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US Announces Massive Arms Sale to Saudi Arabia

WASHINGTON – In its biggest arms deal ever, the United States announced it will sell up to 60 billion dollars worth of warplanes, helicopters and other weapons to Saudi Arabia, partly to help it counter Iran.

Saudi F-15s fly over Riyadh during a graduation ceremony at King Faisal Air Force University. In its biggest arms deal ever, the United States announced it will sell up to 60 billion dollars worth of warplanes, helicopters and other weapons to Saudi Arabia, partly to help it counter Iran.(Photo: AP) The plan allows for the sale of 84 F-15 fighter jets, 70 Apache attack helicopters, 72 tactical Black Hawk helicopters and 36 light helicopters, assistant secretary for political-military affairs Andrew Shapiro said.

The sale, which also includes the upgrade of 70 used F-15s, is "not to exceed 60 billion" dollars, Shapiro told reporters as President Barack Obama's administration notified Congress of its plans to make the deal.

Congress has the authority to amend or delay the agreement, according to Shapiro, who said he did not expect Israeli opposition to the sale.

The delivery of the weapons to oil-rich Saudi Arabia would be spread over 15 to 20 years.

"It will send a strong message to countries in the region that we are committed to support the security of our key partners and allies in the Arabian Gulf and broader Middle East," Shapiro said.

Though he said the deal is "not solely about Iran," Shapiro admitted it is partly intended to help Saudi Arabia counter the perceived threat from the non-Arab Islamic republic across the Gulf.

US defense officials said the deal had been in the works for months with the Saudis, who have grown increasingly anxious about Iran's missile arsenal.

A senior defense official told reporters last month that "if you look at the kingdom, the major threat that they face in the region emanates from Iran."

The official, who spoke on condition of anonymity, said the arms package "gives them a whole host of defensive capabilities to defend the kingdom and deterrence capabilities."

The defense package also includes thousands of laser-guided smart bombs, including JDAMS, as well as Hellfire and Sidewinder missiles.

In a statement emailed to AFP, Boeing said it expect to earn "approximately 24 billion dollars" over the lifetime of the program, with a yearly earning of 4.6 billion dollars.

Some 77,000 Boeing employees and contractors are to work on the project.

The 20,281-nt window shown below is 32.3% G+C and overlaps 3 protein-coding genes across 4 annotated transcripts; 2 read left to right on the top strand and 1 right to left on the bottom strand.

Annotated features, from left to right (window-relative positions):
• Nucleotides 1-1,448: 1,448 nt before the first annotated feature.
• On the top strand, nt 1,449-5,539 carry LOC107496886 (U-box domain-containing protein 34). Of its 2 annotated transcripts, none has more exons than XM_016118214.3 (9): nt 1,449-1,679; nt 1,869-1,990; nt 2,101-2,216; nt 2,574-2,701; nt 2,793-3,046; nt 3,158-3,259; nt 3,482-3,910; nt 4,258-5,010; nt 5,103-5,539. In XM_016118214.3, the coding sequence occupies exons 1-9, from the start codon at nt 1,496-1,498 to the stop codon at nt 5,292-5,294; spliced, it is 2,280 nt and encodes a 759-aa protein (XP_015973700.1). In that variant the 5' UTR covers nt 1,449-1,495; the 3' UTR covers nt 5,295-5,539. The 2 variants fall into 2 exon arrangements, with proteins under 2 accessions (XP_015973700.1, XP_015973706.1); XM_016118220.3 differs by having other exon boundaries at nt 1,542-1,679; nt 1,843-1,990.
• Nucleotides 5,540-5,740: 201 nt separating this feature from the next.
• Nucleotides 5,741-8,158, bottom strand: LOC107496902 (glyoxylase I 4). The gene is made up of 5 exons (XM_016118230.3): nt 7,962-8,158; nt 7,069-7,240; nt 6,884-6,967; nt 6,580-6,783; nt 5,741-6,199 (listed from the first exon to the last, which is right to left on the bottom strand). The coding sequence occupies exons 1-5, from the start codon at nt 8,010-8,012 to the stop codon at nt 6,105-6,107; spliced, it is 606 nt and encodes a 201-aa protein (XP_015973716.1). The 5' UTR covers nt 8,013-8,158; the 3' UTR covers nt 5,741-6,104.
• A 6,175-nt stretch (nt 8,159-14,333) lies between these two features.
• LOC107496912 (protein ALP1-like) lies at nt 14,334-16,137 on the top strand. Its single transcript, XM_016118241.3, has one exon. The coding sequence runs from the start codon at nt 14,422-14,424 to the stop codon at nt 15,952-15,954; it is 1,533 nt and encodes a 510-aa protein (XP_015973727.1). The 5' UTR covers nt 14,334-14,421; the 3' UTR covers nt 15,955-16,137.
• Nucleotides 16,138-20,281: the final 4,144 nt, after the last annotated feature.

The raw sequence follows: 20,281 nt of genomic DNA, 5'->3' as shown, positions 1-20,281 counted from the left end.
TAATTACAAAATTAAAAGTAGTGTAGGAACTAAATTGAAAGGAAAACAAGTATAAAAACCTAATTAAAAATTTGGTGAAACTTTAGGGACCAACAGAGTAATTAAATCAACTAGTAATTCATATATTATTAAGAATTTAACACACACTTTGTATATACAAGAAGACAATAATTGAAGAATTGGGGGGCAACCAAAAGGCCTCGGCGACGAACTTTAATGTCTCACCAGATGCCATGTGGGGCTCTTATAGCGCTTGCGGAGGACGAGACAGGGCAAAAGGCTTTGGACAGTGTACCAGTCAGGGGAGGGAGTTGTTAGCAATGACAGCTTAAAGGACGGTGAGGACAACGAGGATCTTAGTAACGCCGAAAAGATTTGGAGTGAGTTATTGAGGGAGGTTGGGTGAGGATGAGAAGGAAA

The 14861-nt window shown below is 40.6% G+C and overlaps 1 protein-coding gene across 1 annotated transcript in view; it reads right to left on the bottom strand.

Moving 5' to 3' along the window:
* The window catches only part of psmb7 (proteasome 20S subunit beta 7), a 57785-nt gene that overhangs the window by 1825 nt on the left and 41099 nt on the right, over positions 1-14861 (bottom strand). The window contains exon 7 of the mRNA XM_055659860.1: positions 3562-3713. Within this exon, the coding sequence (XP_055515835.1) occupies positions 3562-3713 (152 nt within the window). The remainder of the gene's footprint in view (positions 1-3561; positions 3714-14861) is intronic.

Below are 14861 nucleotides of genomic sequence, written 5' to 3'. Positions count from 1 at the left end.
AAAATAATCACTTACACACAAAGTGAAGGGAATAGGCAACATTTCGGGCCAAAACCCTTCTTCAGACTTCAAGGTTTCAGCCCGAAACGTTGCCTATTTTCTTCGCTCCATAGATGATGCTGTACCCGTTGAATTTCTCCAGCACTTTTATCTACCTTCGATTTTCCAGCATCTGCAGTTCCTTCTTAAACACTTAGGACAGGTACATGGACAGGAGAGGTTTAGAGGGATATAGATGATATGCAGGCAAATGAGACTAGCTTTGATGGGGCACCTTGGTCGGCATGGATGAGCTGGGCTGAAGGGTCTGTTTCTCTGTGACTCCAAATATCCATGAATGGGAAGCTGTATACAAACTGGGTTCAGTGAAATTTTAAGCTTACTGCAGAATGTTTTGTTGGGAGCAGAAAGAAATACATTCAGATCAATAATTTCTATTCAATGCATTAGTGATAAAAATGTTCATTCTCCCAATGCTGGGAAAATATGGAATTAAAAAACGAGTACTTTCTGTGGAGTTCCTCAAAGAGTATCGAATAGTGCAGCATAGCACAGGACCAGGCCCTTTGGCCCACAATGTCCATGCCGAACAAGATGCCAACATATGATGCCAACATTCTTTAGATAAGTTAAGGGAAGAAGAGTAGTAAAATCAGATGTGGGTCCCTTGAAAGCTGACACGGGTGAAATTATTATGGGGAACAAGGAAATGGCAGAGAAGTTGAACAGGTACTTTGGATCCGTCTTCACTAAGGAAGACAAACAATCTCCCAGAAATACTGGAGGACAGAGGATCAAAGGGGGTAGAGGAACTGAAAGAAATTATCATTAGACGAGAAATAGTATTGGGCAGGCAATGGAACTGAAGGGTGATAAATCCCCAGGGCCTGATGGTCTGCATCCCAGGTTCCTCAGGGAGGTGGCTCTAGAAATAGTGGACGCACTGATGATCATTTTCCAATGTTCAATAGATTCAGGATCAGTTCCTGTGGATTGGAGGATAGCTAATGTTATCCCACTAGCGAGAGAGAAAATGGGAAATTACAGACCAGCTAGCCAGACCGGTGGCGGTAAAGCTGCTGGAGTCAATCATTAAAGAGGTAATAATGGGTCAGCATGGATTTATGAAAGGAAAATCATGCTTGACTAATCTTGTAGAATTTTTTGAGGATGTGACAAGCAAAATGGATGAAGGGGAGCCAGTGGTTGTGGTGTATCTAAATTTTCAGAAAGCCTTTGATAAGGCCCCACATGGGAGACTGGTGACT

"We look forward to working with the US government and the Kingdom of Saudi Arabia on these programs, which are designed to strengthen security in the region," it added.

Last month, State Department spokesman Philip Crowley said major arms deals to countries like Saudi Arabia and Israel were in the US "national interest" as Washington seeks to keep the region stable and counter potential threats from Iran.

Alexander Vershbow, the assistant secretary of defense for international security affairs, said the deal cemented the decades-old US alliance with Saudi Arabia.

"We welcome Saudi Arabia's decision to continue to strategically align itself with the United States," Vershbow told reporters.

"If approved, this program will be implemented over 15 to 20 years, which means that our defense bond with the Saudis will only continue to grow deeper and stronger," he added.

The two countries have enjoyed a strong strategic alliance -- highlighted by Saudi Arabia serving as the staging area for the 1991 US-led war to evict Iraqi troops from Kuwait -- but ties suffered over Arab-Israeli diplomacy and the aftermath of the September 11, 2001 attacks.

Vershbow said the helicopters would help Riyadh deal with border security, including threats like those which prompted a three-month Saudi assault on Shiite rebels along the Yemeni border in late 2009 and early 2010.

The better-armed Saudi forces lost at least 109 men in guerrilla-type fighting in the craggy border mountains, and the conflict went on many weeks longer than they expected.

"There are potential roles for the helicopters that are going to the Saudi land forces in scenarios that we saw in the conflict with the Huthi rebels who did cross-border operations," Vershbow said.

Arms sales to Saudi Arabia in the past have triggered concerns from Israel and its supporters in the United States, but US officials said they did not expect opposition.

"Our assessment is that this (sale) would not diminish Israel's qualitative military edge, and therefore we felt comfortable in going forward with the sale," Shapiro said.

Vershbow said US officials consulted Israel as the deal took shape.

"There have been high-level discussions, as well as working-level discussions. And I think it's fair to say that, based on what we've heard at the high levels, Israel does not object to this sale," he said.

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